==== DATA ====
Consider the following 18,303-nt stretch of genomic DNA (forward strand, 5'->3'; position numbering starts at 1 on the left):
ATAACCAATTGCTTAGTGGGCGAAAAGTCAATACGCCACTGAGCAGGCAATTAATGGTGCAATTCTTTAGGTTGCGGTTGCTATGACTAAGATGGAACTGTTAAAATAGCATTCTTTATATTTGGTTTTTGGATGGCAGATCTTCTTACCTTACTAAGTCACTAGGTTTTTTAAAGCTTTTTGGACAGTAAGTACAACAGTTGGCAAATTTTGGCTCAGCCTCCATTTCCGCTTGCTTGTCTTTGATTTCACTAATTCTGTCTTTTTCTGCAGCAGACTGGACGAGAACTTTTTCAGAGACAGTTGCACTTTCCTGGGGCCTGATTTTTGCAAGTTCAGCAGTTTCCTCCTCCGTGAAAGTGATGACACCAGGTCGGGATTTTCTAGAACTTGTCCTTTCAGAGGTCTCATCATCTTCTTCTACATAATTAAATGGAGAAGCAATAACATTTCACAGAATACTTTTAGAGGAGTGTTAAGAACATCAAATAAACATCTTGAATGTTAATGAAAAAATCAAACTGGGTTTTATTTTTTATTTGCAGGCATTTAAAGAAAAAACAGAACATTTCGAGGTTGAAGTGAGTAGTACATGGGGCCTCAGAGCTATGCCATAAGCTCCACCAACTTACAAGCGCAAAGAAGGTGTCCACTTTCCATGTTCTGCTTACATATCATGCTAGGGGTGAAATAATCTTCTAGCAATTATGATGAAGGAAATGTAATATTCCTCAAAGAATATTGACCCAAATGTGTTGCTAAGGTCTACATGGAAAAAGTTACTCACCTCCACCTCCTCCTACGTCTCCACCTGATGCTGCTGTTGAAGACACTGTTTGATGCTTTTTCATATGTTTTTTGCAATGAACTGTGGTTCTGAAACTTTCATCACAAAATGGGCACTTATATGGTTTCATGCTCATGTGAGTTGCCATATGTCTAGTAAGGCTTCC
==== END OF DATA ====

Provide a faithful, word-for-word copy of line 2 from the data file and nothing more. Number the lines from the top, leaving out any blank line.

ATAACCAATTGCTTAGTGGGCGAAAAGTCAATACGCCACTGAGCAGGCAATTAATGGTGCAATTCTTTAGGTTGCGGTTGCTATGACTAAGATGGAACTGTTAAAATAGCATTCTTTATATTTGGTTTTTGGATGGCAGATCTTCTTACCTTACTAAGTCACTAGGTTTTTTAAAGCTTTTTGGACAGTAAGTACAACAGTTGGCAAATTTTGGCTCAGCCTCCATTTCCGCTTGCTTGTCTTTGATTTCACTAATTCTGTCTTTTTCTGCAGCAGACTGGACGAGAACTTTTTCAGAGACAGTTGCACTTTCCTGGGGCCTGATTTTTGCAAGTTCAGCAGTTTCCTCCTCCGTGAAAGTGATGACACCAGGTCGGGATTTTCTAGAACTTGTCCTTTCAGAGGTCTCATCATCTTCTTCTACATAATTAAATGGAGAAGCAATAACATTTCACAGAATACTTTTAGAGGAGTGTTAAGAACATCAAATAAACATCTTGAATGTTAATGAAAAAATCAAACTGGGTTTTATTTTTTATTTGCAGGCATTTAAAGAAAAAACAGAACATTTCGAGGTTGAAGTGAGTAGTACATGGGGCCTCAGAGCTATGCCATAAGCTCCACCAACTTACAAGCGCAAAGAAGGTGTCCACTTTCCATGTTCTGCTTACATATCATGCTAGGGGTGAAATAATCTTCTAGCAATTATGATGAAGGAAATGTAATATTCCTCAAAGAATATTGACCCAAATGTGTTGCTAAGGTCTACATGGAAAAAGTTACTCACCTCCACCTCCTCCTACGTCTCCACCTGATGCTGCTGTTGAAGACACTGTTTGATGCTTTTTCATATGTTTTTTGCAATGAACTGTGGTTCTGAAACTTTCATCACAAAATGGGCACTTATATGGTTTCATGCTCATGTGAGTTGCCATATGTCTAGTAAGGCTTCC